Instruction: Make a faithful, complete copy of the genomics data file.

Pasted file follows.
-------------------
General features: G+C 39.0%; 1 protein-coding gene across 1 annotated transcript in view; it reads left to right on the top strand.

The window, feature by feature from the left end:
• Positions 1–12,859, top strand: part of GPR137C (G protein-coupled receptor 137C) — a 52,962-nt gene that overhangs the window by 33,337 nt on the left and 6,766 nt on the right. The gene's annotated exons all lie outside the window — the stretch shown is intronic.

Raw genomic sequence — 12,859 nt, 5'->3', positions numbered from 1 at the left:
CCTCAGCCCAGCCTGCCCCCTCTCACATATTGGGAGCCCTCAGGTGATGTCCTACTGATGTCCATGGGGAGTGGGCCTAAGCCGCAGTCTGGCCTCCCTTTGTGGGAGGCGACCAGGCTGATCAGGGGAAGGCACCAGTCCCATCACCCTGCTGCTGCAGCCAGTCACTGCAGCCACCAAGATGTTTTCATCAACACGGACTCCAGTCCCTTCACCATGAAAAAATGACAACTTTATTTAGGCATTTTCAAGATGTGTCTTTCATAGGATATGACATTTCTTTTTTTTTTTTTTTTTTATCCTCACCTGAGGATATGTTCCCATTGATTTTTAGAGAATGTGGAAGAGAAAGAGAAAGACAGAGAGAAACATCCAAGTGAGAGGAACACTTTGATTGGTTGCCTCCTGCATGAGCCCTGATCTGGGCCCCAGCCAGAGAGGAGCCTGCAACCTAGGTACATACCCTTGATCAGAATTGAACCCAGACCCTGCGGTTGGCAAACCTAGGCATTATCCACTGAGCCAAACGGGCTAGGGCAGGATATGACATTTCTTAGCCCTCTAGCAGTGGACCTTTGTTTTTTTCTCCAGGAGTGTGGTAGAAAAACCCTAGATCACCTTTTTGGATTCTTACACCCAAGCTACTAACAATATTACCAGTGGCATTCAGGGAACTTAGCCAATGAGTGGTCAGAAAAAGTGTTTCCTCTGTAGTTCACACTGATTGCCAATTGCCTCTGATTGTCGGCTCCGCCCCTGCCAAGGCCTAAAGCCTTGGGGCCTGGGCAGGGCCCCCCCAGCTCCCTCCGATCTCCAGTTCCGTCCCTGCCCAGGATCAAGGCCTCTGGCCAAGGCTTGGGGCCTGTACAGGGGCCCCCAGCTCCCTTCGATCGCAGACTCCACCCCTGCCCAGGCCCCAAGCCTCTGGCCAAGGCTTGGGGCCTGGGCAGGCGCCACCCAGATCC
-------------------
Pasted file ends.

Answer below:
General features: G+C 39.0%; 1 protein-coding gene across 1 annotated transcript in view; it reads left to right on the top strand.

The window, feature by feature from the left end:
• Positions 1–12,859, top strand: part of GPR137C (G protein-coupled receptor 137C) — a 52,962-nt gene that overhangs the window by 33,337 nt on the left and 6,766 nt on the right. The gene's annotated exons all lie outside the window — the stretch shown is intronic.

Raw genomic sequence — 12,859 nt, 5'->3', positions numbered from 1 at the left:
CCTCAGCCCAGCCTGCCCCCTCTCACATATTGGGAGCCCTCAGGTGATGTCCTACTGATGTCCATGGGGAGTGGGCCTAAGCCGCAGTCTGGCCTCCCTTTGTGGGAGGCGACCAGGCTGATCAGGGGAAGGCACCAGTCCCATCACCCTGCTGCTGCAGCCAGTCACTGCAGCCACCAAGATGTTTTCATCAACACGGACTCCAGTCCCTTCACCATGAAAAAATGACAACTTTATTTAGGCATTTTCAAGATGTGTCTTTCATAGGATATGACATTTCTTTTTTTTTTTTTTTTTTATCCTCACCTGAGGATATGTTCCCATTGATTTTTAGAGAATGTGGAAGAGAAAGAGAAAGACAGAGAGAAACATCCAAGTGAGAGGAACACTTTGATTGGTTGCCTCCTGCATGAGCCCTGATCTGGGCCCCAGCCAGAGAGGAGCCTGCAACCTAGGTACATACCCTTGATCAGAATTGAACCCAGACCCTGCGGTTGGCAAACCTAGGCATTATCCACTGAGCCAAACGGGCTAGGGCAGGATATGACATTTCTTAGCCCTCTAGCAGTGGACCTTTGTTTTTTTCTCCAGGAGTGTGGTAGAAAAACCCTAGATCACCTTTTTGGATTCTTACACCCAAGCTACTAACAATATTACCAGTGGCATTCAGGGAACTTAGCCAATGAGTGGTCAGAAAAAGTGTTTCCTCTGTAGTTCACACTGATTGCCAATTGCCTCTGATTGTCGGCTCCGCCCCTGCCAAGGCCTAAAGCCTTGGGGCCTGGGCAGGGCCCCCCCAGCTCCCTCCGATCTCCAGTTCCGTCCCTGCCCAGGATCAAGGCCTCTGGCCAAGGCTTGGGGCCTGTACAGGGGCCCCCAGCTCCCTTCGATCGCAGACTCCACCCCTGCCCAGGCCCCAAGCCTCTGGCCAAGGCTTGGGGCCTGGGCAGGCGCCACCCAGATCC